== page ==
Majors v. GoodAnnotate this Case
Majors v. Good
1992 OK 76
832 P.2d 420
Case Number: 74339, 74340, 74341, 74345
Supreme Court of Oklahoma
LEE MAJORS AND RAYMOND E. DAVIS, APPELLANTS,
VAUGHN GOOD AND LAURA M. GOOD ET AL., APPELLEES.
Certiorari to the Court of Appeals, Division No. 1.
¶0 Plaintiffs brought action for breach of fiduciary duty, misuse of corporate funds and assets, and conflict of interest. Jury awarded plaintiffs actual and punitive damages. Trial judge applied Okla. Stat. tit. 23, § 9 (Supp. 1986), and limited punitive damages. Trial judge awarded plaintiffs prejudgment interest against one defendant from time suit was filed and against other defendant from time that defendant was joined. Court of Appeals upheld jury verdict, found that Okla. Stat. tit. 23, § 9 (Supp. 1986), did not apply, and prejudgment interest should have been awarded against both defendants from time that suit was filed.
CERTIORARI PREVIOUSLY GRANTED; COURT OF APPEALS' OPINION VACATED; DISTRICT COURT JUDGMENT AFFIRMED IN PART, REVERSED IN PART.
Spradling, Alpern, Friot & Gum by Stephen P. Friot, Oklahoma City, for appellants.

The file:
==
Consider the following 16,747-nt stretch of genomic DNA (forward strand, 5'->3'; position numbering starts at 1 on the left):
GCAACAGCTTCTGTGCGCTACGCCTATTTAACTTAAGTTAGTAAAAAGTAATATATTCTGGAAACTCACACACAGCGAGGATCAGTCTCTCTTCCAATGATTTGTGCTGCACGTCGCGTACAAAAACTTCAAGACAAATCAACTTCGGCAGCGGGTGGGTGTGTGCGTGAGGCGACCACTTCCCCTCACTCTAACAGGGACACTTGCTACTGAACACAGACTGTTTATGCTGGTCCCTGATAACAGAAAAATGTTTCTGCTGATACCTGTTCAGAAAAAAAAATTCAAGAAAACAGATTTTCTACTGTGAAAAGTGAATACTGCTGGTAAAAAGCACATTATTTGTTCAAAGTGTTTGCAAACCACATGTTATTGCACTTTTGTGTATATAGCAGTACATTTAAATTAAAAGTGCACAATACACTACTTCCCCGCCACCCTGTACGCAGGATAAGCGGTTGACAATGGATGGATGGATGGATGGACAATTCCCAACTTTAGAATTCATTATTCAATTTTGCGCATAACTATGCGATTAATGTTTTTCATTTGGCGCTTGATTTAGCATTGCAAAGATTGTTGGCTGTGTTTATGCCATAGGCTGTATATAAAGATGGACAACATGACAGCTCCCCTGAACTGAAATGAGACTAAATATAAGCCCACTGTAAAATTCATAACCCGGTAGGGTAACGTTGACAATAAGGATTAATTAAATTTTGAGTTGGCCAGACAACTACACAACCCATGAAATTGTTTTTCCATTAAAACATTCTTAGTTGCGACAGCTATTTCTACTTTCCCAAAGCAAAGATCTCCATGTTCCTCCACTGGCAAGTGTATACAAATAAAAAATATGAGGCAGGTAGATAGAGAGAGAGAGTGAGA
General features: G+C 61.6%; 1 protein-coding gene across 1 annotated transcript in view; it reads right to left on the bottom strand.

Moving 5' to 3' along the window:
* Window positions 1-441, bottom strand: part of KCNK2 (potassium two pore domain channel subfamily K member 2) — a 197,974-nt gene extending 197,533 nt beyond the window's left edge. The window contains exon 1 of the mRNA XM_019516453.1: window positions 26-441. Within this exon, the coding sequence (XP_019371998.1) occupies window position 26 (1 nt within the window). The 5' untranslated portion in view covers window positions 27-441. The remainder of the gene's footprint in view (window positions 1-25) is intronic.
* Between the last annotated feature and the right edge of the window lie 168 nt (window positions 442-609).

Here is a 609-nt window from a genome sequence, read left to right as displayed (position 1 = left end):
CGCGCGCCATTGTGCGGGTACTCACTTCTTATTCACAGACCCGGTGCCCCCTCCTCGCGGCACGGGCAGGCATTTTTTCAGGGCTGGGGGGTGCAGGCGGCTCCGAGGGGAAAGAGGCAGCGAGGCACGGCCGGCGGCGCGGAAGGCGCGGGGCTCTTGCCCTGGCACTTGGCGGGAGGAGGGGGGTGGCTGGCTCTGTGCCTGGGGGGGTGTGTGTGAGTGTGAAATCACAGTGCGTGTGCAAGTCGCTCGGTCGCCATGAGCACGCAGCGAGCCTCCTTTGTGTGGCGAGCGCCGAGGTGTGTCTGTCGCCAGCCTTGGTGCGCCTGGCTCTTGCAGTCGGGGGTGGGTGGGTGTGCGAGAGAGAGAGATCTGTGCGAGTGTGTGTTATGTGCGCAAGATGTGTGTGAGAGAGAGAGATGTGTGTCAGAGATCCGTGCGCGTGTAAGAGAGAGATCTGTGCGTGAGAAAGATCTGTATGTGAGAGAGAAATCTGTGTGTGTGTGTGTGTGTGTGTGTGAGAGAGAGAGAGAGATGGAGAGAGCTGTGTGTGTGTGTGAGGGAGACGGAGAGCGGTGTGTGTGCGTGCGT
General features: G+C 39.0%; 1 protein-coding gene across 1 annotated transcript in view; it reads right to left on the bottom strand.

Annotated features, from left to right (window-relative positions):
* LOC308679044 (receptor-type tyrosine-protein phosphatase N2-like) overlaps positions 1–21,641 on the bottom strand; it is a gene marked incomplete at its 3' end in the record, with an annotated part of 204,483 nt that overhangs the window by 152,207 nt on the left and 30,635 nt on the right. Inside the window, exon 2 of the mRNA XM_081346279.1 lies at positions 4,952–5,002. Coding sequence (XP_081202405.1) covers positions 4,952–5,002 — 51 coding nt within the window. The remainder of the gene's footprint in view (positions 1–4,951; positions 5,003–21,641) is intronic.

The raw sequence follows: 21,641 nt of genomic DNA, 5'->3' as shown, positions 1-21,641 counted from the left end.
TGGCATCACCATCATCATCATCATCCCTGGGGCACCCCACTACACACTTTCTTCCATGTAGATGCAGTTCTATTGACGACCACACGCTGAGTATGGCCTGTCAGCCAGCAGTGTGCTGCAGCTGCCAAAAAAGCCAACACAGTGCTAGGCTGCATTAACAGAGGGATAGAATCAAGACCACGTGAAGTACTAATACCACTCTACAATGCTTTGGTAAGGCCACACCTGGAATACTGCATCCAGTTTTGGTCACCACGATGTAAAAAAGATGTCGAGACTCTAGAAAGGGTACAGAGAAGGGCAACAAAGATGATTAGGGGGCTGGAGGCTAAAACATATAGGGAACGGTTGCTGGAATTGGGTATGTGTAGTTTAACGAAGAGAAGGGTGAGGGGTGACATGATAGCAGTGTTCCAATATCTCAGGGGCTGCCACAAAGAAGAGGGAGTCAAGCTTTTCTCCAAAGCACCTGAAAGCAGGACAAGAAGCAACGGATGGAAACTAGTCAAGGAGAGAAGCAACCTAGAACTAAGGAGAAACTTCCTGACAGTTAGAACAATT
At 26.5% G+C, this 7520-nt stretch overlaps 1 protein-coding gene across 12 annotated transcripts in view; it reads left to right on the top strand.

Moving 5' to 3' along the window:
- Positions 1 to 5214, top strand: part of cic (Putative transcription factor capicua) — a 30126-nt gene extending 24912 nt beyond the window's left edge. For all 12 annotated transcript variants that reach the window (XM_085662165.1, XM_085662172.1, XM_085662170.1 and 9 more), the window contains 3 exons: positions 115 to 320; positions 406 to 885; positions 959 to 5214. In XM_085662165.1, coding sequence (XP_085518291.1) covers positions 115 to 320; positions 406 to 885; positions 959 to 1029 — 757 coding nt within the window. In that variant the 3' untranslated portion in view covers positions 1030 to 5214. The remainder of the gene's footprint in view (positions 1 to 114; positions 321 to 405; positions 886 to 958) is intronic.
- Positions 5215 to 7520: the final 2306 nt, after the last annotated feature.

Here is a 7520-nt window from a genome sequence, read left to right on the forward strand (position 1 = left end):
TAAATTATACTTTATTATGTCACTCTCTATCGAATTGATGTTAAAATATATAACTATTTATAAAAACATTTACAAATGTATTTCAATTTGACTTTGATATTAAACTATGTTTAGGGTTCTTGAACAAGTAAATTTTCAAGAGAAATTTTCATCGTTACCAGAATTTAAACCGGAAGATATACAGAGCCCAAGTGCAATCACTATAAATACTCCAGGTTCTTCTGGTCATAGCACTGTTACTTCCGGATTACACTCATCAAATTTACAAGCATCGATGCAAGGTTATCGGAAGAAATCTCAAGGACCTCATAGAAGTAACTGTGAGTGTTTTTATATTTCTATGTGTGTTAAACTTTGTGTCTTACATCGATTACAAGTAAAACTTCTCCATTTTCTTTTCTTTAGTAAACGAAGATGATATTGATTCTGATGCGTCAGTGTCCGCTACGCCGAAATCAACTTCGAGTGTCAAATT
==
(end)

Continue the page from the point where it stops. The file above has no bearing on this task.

Jones & Wyatt by Stephen Jones and Robert L. Wyatt, IV, Enid, for appellees.
HODGES, Vice Chief Justice.
[832 P.2d 421]
¶1 The issues in this case are (1) whether Okla. Stat. tit. 23, § 9 (Supp. 1986), should be applied retroactively, and (2) whether the plaintiffs, Lee Majors and Raymond E. Davis, were entitled to prejudgment interest under Okla. Stat. tit. 12, § 727 (A)(2). We answer both questions in the negative.
¶2 The relevant facts are not contested. The plaintiffs were stockholders in several corporations. The defendants, Vaughn Good and Laura Good, were stockholders, as well as officers, in those same corporations. In 1984, the plaintiffs filed three separate lawsuits against Vaughn Good. Laura Good was added as a defendant in one lawsuit on May 1, 1987, in one lawsuit on April 20, 1987, and in the other lawsuit on November 5, 1986. The claims against the defendants included breach of fiduciary duty, misuse of corporate funds and assets, and conflict of interest. The trial court tried the three actions together in May of 1989.
¶3 The jury returned the following verdicts: (1) against Vaughn Good for actual damages in the amount of $137,505.32; (2) against Vaughn Good for punitive damages in the amount of $400,000; (3) against Laura Good for actual damages in the amount of $118,920.59; and (4) against Laura Good for punitive damages in the amount of [832 P.2d 422] $400,000. On defendant's post-trial motion, the court limited the $400,000 punitive damages assessed against Laura Good to $118,920.59 pursuant to Okla. Stat. tit. 23, § 9 (Supp. 1986). The trial court also ruled that the plaintiffs were entitled to prejudgment interest. However, the trial court found that prejudgment interest was recoverable against Laura Good only from the day that she was joined as a defendant. Both parties appealed and the appeals were consolidated.